A Violin Through the Eyes of a Ten Year Old
Part of having children is the challenge of keeping everyone engaged in doing something. Finding just the right blend of involvement, interest, finances, follow-through and overwhelm can be quite the balancing act to say the least. “How much is too much?” “What about too little?” “The Jones’s kids are into everything!” “Am I going to scar them for life if we skip soccer this season?” “Am I a bad mom if we have a night with nothing going on?” And so it goes as we try to navigate this crazy maze of kids and activities.
another thing to add
We had this quandary when Grace asked over a year ago if she could take violin lessons. Violin, really? Our school doesn’t even have an orchestra! Of course, we wanted to say “yes, we are good parents and will support our daughter to the ends of the earth!” but as we looked at our busy life and the activities she was already doing we decided that to add those lessons would overwhelm us all. So we said no, or at least, not right now. It about killed us, and she somehow survived.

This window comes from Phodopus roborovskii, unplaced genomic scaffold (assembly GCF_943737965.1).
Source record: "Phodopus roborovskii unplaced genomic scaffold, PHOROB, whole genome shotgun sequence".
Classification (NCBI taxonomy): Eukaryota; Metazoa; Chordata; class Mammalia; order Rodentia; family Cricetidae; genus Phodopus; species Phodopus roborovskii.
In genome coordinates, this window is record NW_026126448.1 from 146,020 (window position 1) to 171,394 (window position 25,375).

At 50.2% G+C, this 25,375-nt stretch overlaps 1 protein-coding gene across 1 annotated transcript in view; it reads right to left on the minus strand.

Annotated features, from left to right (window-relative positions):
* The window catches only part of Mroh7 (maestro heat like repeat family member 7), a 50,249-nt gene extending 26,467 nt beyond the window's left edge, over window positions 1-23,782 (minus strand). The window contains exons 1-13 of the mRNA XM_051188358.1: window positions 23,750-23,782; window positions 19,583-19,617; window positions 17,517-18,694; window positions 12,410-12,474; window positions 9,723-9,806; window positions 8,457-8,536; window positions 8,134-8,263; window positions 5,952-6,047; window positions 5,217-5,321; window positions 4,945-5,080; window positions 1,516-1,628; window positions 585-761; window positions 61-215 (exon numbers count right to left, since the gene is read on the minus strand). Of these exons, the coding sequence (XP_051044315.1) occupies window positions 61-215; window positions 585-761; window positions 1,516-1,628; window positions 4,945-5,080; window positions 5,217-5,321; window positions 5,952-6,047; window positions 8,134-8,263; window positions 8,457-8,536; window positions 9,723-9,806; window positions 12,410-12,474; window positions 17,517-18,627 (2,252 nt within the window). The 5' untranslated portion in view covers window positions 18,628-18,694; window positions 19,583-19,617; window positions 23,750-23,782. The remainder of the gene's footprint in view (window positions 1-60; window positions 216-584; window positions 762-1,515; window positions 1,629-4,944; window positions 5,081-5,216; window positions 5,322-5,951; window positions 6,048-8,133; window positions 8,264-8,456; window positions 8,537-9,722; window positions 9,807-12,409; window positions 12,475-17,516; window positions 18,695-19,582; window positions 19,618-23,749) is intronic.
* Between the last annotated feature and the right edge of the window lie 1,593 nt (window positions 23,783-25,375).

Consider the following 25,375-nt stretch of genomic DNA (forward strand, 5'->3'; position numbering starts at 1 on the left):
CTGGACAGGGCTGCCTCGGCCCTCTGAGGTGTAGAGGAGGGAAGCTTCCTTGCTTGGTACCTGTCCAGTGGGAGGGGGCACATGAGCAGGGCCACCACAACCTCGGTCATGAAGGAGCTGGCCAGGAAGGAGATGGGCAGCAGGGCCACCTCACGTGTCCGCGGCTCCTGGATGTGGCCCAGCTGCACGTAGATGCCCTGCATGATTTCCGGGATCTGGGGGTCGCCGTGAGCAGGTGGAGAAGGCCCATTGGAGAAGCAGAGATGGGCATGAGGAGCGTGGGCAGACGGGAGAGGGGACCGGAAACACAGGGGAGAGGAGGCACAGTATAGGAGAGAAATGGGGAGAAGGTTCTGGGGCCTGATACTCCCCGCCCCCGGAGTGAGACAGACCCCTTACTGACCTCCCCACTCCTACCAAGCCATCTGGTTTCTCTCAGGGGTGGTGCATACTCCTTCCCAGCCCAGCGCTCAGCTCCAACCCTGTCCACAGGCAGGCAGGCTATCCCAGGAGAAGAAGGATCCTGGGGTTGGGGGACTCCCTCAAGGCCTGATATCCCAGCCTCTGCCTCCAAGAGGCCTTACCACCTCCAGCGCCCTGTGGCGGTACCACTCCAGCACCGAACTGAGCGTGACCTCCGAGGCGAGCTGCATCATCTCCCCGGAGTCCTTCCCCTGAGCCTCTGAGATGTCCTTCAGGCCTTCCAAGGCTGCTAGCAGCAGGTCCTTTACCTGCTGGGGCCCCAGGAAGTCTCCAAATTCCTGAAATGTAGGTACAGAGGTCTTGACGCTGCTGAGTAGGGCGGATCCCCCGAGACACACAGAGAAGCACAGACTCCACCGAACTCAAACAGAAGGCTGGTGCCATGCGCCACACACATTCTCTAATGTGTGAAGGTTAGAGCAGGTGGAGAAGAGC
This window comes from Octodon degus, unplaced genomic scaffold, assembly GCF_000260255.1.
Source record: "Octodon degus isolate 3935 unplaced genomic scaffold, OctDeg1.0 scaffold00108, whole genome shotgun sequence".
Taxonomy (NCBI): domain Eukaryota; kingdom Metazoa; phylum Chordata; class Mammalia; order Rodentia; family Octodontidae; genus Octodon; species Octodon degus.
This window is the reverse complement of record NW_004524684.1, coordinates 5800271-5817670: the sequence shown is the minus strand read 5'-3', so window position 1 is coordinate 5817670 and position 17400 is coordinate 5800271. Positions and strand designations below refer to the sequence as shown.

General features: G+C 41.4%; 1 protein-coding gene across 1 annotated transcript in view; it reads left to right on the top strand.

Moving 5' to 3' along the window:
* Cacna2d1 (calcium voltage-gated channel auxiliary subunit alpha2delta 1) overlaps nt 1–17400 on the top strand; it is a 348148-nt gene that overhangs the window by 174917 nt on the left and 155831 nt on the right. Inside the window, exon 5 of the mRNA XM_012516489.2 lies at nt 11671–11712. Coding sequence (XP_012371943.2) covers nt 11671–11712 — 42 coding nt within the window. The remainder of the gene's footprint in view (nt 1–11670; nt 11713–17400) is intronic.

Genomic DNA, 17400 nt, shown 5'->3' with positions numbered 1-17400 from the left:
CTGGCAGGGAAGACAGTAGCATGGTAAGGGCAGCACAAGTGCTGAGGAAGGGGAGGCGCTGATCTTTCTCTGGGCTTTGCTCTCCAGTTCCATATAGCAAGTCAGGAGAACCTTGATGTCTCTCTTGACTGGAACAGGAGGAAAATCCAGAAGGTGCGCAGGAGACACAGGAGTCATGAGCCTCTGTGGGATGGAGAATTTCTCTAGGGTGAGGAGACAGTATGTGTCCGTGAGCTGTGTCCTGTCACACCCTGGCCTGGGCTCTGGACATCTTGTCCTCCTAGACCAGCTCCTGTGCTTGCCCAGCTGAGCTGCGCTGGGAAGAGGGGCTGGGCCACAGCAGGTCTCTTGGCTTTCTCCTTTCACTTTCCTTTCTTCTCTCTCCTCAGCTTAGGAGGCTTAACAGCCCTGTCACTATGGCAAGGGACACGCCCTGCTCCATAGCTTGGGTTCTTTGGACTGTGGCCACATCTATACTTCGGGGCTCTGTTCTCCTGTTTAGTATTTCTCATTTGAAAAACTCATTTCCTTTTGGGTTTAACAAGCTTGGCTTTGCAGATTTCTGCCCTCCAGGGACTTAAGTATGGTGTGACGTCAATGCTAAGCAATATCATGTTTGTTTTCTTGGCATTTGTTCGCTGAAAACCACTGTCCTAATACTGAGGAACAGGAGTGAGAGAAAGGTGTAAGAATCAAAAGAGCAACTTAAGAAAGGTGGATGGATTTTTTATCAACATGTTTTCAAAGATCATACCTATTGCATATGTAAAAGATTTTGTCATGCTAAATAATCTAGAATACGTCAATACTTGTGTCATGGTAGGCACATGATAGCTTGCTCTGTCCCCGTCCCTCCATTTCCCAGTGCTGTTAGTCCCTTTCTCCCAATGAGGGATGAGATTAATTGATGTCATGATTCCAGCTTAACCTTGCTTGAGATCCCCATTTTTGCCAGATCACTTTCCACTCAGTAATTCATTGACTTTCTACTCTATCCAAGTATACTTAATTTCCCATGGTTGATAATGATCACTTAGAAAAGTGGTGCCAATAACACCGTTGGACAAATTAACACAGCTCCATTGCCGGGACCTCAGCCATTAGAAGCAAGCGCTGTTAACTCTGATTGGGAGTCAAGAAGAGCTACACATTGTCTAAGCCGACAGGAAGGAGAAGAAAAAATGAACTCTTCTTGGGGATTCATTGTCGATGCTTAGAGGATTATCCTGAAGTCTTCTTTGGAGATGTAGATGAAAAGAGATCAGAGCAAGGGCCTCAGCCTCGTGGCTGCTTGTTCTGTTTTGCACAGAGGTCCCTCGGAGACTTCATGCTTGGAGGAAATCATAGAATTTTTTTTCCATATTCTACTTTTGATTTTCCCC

After finishing chorus, PE club, Girls on the Run, and a lot of homework and other things she brought it up again this month. With a wide open summer, we were out of excuses and so we said that she could try it out. After a meeting with a very fun head of the lesson school, she and we were very excited for this new adventure.
it’s a Stradivarius
After her first lesson they loaned her a violin, a real beater with someone’s name carved in the top of it. You would think this was a Stradivarius, the way she looks at it, the way she treats it with great care, her fascination with the clips to hold the case closed, all of it.
the truth of it all
It has reminded me why I have tried to say “Yes” to my kids as often as I can. Why we as parents make so many sacrifices. Why we want the world for our kids. Why we sit through hours of practice. Her wonder, her enthusiasm, her seemingly boundless optimism about this new adventure remind me that anything is possible. That the dreams Mike and I had when we first got married are not out of our reach. That the setbacks are only temporary, and that we are there to remind each other that this wonder of familyness is the greatest adventure of all.</p